A Crisis in Public Oversight: States Do Not Enforce Oil and Gas Extraction Regulations
The U.S. faces a crisis in the enforcement of rules governing the oil and gas industry. The shale gas and shale oil boom has brought an expansion of oil and gas activity unseen in many parts the country since the 19th century. Unfortunately, as this report shows, states are dangerously unprepared to oversee current levels of extraction, let alone increased drilling activity from the shale boom.
Battles over rulemakings can be intense – stakeholders spend considerable effort to influence the process whenever regulations are created or revised. They do so because they believe that rules matter – that after the rules are created, the government will enforce them. This report reveals, in the case of state oil and gas rules, that is simply not true. Based on their own data, every state we studied fails to adequately enforce regulations on the books.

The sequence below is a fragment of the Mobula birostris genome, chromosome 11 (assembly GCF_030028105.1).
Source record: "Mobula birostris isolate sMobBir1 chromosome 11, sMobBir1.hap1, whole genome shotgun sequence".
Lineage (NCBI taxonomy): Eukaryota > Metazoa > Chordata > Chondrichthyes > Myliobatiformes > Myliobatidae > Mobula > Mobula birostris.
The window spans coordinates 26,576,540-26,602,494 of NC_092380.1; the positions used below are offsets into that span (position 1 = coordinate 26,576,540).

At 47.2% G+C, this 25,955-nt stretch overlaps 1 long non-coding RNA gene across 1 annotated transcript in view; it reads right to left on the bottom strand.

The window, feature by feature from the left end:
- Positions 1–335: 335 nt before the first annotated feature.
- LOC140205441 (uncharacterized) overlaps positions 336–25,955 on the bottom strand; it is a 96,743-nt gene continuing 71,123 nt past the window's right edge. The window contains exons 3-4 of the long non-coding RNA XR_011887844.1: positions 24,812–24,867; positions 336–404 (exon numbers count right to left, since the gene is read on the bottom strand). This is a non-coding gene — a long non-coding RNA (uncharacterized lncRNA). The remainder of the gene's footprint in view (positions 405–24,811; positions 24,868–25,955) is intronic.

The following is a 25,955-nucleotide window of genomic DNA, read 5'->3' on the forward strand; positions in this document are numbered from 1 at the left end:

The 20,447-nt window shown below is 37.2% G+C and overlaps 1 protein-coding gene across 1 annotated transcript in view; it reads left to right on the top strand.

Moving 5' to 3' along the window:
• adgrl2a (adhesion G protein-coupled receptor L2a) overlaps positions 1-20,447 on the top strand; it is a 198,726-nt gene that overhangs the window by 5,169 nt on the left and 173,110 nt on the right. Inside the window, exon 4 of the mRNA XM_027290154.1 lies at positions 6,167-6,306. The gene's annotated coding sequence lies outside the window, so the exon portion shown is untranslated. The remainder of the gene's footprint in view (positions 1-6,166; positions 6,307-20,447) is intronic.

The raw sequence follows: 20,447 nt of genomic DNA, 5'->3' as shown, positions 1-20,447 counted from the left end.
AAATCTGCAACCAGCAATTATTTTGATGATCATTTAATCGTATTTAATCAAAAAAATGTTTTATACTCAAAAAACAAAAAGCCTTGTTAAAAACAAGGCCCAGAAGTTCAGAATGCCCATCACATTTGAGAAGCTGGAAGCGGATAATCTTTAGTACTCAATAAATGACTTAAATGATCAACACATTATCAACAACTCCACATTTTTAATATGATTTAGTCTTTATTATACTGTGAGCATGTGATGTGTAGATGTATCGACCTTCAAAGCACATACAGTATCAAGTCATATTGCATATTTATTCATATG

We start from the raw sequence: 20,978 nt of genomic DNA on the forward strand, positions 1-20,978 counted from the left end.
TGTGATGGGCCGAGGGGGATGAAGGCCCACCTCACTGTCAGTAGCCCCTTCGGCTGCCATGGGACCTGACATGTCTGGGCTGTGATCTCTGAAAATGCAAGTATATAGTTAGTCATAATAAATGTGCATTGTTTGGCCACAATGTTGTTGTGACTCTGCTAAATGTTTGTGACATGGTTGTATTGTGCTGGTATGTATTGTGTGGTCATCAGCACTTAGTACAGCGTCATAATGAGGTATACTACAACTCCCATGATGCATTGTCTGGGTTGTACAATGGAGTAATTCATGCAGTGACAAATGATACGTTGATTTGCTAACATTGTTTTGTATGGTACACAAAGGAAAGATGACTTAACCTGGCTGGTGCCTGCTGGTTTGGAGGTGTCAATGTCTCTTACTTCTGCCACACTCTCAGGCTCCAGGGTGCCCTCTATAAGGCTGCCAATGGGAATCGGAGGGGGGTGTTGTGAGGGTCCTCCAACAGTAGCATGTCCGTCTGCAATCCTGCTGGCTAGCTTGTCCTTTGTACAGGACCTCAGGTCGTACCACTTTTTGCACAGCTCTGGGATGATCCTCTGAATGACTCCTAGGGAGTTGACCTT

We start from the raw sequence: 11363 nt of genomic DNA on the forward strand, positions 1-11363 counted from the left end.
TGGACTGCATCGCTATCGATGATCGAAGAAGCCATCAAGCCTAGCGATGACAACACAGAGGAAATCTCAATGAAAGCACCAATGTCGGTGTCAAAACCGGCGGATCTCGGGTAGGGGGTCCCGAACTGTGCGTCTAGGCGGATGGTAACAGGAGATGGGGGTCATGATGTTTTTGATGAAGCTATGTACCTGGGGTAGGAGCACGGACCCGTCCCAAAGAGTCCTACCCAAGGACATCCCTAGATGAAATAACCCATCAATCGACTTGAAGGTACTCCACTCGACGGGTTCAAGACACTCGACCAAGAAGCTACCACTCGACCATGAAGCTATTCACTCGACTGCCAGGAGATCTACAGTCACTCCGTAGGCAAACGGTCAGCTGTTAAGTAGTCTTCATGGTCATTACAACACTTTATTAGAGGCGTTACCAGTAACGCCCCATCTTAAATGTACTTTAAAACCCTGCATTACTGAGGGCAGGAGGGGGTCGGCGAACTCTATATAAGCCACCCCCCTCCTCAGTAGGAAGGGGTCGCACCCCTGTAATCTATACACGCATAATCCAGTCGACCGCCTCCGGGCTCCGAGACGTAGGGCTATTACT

Among our findings:
- Every year hundreds of thousands of oil and gas wells – 53 to 91% of wells in the states studied (close to 350,000 active wells in the six states in 2010) – are operating with no inspections to determine whether they are in compliance with state rules.
- When inspections do uncover rule violations, the violations often are not formally recorded – and the decision whether or not to record a violation is often left to the discretion of the individual inspector.
- When violations are recorded, they result in few penalties.
- When penalties are assessed, they provide little incentive for companies to not offend again.
The full report examines in detail the current state of oil and gas enforcement in Colorado, New Mexico, New York, Ohio, Pennsylvania and Texas. It also addresses systemic factors that impede enforcement. Woven throughout are commonsense recommendations to fix the problem.